Major revenue drops arising from prolonged COVID-19 lockdowns have forced significant downsizing of the Philippine media. The media environment has also been reshaped by the closure of a major free-to-air TV network. Journalists that have been critical of the government continue to face attacks and online harassment.
The Philippines somewhat defies the trend in many countries that has seen TV viewing surge as lockdowns grounded people at home. By February this year, at the time the Digital News Report survey was conducted, TV usage had slid to 61% (–5pp) with an even bigger decline in print consumption to 16% (–6pp). The decline in TV viewing may have been partly influenced by the closure of ABS-CBN’s free-to-air stations after the House of Representatives refused to renew its franchise to operate. The once profitable media giant continues online and via a number of pay television channels but laid off nearly 5,000 of its 11,000 employees, including a third from its news staff, and chalked up losses of $150m as of the third quarter of 2020.
By contrast, the rival GMA Network enjoyed a 79% jump in profits (US$80.6m), from the previous year for the same period, while other big publicly listed media houses reported significantly reduced profit. Besides benefiting from the airtime advertising resulting from ABS-CBN’s closure, GMA’s online and digital ad sales grew 36%. It has launched a DTT receiver, GMA Affordabox, and mobile dongle, GMA Now.
Many big television networks have taken to rebranding or reformatting programmes in a bid to engage consumers. Manila Broadcasting Company replaced DZRH Network News with MBC Network News, which now simulcasts three times a day on its flagship and provincial radio and television stations. TV5 converted its primetime newscast Aksyon to Frontline Pilipinas and fielded more anchors. Last February, GMA Network rebranded GMA News TV, its second free-to-air channel, as GTV (Good TV), adding more sports, entertainment, and lifestyle programmes to its existing line-up of news and current affairs programmes.
The newspaper industry has been hit particularly hard as COVID-19 curtailed distribution. The Philippine Daily Inquirer (PDI), one of the biggest dailies, offered early retirement to employees, let go of several columnists, shut down its Metro section, and shrank the number of its pages. Earlier, it closed its free paper Inquirer Libre and tabloid Bandera, keeping the latter only online. In March, PDI launched a digital subscription package where its Inquirer Plus mobile app combines access to one of eight local newspaper partners. It says this strategy will help local journalism remain sustainable and is in keeping with the growing subscription model worldwide.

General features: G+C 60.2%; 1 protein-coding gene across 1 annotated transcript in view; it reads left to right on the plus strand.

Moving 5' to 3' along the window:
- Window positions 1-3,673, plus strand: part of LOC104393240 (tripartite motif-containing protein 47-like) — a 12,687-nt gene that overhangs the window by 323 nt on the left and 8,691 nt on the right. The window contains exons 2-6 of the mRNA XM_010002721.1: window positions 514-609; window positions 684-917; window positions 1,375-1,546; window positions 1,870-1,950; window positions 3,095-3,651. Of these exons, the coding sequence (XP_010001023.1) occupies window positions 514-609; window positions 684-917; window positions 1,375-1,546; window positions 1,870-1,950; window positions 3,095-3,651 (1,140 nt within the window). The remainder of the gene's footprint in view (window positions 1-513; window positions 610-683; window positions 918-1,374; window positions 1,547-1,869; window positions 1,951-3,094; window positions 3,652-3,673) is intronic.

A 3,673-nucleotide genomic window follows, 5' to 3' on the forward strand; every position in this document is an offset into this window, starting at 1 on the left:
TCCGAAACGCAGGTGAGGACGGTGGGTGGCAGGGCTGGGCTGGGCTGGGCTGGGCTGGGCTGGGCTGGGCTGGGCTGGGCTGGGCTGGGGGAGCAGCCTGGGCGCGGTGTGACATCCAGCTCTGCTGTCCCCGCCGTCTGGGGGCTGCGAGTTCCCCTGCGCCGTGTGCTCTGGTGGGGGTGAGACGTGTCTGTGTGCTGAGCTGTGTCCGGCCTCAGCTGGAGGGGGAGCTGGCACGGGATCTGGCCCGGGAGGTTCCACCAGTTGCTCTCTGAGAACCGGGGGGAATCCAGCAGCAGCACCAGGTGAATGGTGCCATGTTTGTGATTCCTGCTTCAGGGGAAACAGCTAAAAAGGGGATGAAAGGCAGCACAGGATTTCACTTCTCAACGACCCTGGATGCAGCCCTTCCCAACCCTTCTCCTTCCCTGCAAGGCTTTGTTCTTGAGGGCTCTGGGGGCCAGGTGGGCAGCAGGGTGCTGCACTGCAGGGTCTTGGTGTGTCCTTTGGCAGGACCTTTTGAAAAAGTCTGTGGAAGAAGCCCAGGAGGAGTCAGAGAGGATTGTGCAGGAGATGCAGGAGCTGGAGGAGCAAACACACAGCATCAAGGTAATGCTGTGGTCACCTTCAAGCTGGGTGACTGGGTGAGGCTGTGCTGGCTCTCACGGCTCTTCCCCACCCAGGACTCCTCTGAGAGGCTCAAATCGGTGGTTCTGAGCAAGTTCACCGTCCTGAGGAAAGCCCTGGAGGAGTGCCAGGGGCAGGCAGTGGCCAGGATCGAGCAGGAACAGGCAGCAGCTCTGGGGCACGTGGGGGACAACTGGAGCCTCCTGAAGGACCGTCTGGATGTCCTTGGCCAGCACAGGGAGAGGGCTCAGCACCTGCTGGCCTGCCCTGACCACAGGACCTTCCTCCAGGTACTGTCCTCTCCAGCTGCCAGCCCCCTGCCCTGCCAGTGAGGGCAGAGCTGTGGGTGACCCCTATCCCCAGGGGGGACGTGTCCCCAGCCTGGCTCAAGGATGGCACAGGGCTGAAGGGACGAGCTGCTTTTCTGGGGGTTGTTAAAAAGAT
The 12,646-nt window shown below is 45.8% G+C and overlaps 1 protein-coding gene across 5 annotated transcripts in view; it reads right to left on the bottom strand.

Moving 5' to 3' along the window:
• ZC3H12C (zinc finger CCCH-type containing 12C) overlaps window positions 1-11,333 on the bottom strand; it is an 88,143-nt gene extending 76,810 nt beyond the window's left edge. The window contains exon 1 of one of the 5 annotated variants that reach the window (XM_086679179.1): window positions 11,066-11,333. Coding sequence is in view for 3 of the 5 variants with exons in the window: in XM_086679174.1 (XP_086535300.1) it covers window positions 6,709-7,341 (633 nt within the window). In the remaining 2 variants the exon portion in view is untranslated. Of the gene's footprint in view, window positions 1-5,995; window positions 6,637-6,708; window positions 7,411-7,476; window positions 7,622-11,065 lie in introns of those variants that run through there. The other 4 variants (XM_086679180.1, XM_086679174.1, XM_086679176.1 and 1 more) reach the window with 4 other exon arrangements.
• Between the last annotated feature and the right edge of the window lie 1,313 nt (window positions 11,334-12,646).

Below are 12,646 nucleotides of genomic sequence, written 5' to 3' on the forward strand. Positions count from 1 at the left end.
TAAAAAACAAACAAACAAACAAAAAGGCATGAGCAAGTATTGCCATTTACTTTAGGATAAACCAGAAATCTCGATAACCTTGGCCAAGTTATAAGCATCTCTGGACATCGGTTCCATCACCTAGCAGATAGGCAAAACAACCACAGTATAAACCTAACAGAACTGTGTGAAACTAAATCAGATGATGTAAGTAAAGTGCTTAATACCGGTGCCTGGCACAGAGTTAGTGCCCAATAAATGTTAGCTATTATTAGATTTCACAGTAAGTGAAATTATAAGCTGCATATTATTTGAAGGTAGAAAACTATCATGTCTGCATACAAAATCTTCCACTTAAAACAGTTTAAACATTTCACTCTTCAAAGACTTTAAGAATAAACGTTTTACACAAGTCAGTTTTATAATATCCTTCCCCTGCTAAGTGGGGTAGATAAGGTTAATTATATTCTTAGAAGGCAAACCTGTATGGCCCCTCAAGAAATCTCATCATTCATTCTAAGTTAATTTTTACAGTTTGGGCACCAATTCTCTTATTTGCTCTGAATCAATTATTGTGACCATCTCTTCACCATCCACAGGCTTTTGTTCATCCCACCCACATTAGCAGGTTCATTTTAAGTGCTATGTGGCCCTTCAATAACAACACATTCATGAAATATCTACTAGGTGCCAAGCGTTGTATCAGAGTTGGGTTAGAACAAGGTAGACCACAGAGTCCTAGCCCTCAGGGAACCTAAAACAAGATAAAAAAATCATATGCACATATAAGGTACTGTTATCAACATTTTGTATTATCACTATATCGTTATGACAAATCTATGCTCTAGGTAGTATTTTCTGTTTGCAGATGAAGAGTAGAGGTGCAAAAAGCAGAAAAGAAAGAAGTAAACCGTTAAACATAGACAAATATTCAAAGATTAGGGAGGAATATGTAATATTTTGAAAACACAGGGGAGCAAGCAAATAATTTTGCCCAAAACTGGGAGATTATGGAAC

At least a dozen big community papers temporarily ceased publication, returning later in the year with reduced pages or frequency. The newspaper association Philippine Press Institute has been supporting struggling community papers by paying for some of the stories they post on its website, PPI News Commons.
Going digital makes sense in a country that spends the greatest amount of time online in the world (nearly 11 hours per day), particularly on social media (more than four hours).1 Social media as a source of news have risen to 72% (+4pp) in our survey, with TikTok even becoming a destination for news among Filipinos (6%) alongside Facebook (73%), YouTube (53%), Facebook Messenger (36%), and Twitter (19%).
Despite the overall slight drop in podcast listenership from a year ago (–3pp to 54%), podcasting remains especially popular with younger users. A survey for Spotify bears this out,2 prompting the platform to sign up 16 Filipino podcasts exclusively. Locally produced news and current affairs podcasts include those from ANC, Puma Podcast, and the Manila Times. PDI and the Philippine Center for Investigative Journalism are newcomers.
Over the past year, a number of Filipino journalists have been dogged by ‘red-tagging’, where they are labelled state enemies, subversives, or communists by the police and military, including via social media. In September, Facebook removed more than 100 fake accounts traced to police and military units in the Philippines for engaging in ‘coordinated inauthentic behaviour’.3 Maria Ressa and Rappler continue to be the subject of political attacks and a series of threats and lawsuits that Reporters Without Borders describe as ‘a clear and present danger to press freedom’. She is not alone. One female editor from the red-tagged alternative news site Manila Today was arrested on charges of illegal possession of firearms and explosives on 10 December, International Human Rights Day – though she was released months later. In Central Philippines, a 22-year-old ‘red-tagged’ female journalist has been languishing in jail for more than a year on charges of illegal possession of firearms.
Meanwhile, a bill seeking to renew the franchise of ABS-CBN has been filed in both chambers of Congress. But chances that the network would operate its free-to-air stations again while President Rodrigo Duterte is in office appear to be slim.
Yvonne T. Chua
University of the Philippines
Dependence on smartphones to access online news, including on social media, has grown among Filipinos (+3pp) during what was one of the world’s longest lockdowns due to COVID-19. Not surprisingly, consumption of traditional media, particularly print, has gone down.
Pay for online news
Share news via social, messaging or email
Trust in news overall
Trust in news I use
Trust in news in search
Trust in news on social media
Overall trust in news among Filipino internet users has risen (+5pp), but has fallen in social media (-2pp) amid concerns over misinformation on the internet, especially information about Coronavirus from government, politicians and political parties, and ordinary people. Distrust in news brands has declined except for Rappler, which government supporters continue to attack.